Also of note is a hasty ‘rescue’ newsreel cobbled together from footage of the Titanic’s sister ship the Olympic, featuring badly looped & duplicated shots of Captain Smith on her deck, the lifeboats, and film of rescue ship the Carpathia, with plenty of smiling and camera-hamming sailors milling in front of the static camera.

More interesting is a vintage White Star promo film with shots of the Olympic’s interior luxuries, and a cast of actors playing regal passengers enjoying the comforts of the exercise, dining, smoking and writing rooms, and cabins. Both silent shorts feature new piano scores by Donald Sosin.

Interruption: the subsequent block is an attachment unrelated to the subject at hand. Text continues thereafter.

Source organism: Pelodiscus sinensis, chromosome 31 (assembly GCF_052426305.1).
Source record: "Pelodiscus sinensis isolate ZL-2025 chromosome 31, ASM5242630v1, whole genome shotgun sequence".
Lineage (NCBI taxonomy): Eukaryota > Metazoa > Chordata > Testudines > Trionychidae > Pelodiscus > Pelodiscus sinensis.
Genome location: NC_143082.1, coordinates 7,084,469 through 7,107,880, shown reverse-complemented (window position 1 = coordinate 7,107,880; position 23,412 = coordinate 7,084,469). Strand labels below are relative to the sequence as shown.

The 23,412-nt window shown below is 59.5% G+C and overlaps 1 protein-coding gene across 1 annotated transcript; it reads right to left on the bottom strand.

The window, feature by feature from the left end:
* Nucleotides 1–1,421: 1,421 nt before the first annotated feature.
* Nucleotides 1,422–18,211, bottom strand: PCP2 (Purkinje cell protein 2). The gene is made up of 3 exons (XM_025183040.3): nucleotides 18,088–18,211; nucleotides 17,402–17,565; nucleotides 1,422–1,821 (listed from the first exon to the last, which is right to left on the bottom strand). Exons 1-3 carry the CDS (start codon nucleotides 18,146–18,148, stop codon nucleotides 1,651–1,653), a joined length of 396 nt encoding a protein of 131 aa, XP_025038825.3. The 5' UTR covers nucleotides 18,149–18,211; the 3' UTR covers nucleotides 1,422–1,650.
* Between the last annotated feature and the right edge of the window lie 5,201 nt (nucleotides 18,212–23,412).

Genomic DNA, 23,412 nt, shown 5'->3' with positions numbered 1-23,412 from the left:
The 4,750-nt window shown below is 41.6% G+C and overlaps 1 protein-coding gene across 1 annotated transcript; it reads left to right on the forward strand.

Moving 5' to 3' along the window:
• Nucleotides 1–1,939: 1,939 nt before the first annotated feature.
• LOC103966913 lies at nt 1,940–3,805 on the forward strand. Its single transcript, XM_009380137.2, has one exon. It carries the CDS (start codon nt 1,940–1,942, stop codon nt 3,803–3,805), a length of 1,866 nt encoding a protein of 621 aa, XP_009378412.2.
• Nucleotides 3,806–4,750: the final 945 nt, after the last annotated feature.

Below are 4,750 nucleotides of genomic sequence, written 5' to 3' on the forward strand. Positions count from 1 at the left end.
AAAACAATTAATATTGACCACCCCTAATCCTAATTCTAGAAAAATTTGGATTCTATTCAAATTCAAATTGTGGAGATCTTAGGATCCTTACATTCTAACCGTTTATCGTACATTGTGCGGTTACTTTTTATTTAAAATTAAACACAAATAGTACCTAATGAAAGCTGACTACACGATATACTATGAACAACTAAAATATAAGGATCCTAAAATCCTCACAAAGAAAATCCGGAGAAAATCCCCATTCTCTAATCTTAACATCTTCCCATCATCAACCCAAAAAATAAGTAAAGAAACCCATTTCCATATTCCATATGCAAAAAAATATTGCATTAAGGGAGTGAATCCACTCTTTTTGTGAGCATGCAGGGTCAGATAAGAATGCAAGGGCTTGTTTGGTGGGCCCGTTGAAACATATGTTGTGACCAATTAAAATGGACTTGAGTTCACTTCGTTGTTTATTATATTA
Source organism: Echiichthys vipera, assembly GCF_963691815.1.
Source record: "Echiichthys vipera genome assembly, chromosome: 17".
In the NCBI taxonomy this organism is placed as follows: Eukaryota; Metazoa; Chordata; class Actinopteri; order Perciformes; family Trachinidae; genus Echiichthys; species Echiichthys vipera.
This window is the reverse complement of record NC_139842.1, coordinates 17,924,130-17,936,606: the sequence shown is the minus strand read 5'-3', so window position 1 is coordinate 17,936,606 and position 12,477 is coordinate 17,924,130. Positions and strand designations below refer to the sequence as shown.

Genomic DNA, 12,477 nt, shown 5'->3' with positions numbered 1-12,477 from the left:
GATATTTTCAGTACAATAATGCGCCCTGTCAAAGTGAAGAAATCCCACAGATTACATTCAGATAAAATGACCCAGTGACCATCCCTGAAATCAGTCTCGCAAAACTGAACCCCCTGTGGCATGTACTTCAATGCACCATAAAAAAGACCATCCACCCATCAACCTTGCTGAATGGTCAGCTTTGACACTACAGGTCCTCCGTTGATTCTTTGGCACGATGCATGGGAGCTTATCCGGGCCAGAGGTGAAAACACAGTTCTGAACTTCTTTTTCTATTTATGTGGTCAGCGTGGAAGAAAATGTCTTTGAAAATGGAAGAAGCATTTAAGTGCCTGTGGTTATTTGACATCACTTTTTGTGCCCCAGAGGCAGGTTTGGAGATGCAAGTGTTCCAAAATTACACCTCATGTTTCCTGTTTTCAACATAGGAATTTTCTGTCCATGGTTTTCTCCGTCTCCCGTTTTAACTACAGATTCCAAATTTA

In 2012, a documentary titled Nazi Titanic [M] investigated the making of the film and the tragic history of the Cap Arcona, and a 2012 National Post article by Brian Hawkins, “Titanic’s Last Victim,” provides some insight into the tragic demise of director Selpin, and the film’s troubled history.



“The deaths of 1,500 people remain unatoned for… an eternal condemnation of England’s quest for profit.” — Epilogue


If Titanic was intended to stir up bitter resentment (if not some potent dislike) towards the Brits, the expensive project failed when Goebbels restricted the film’s first run to occupied territories instead of Germany.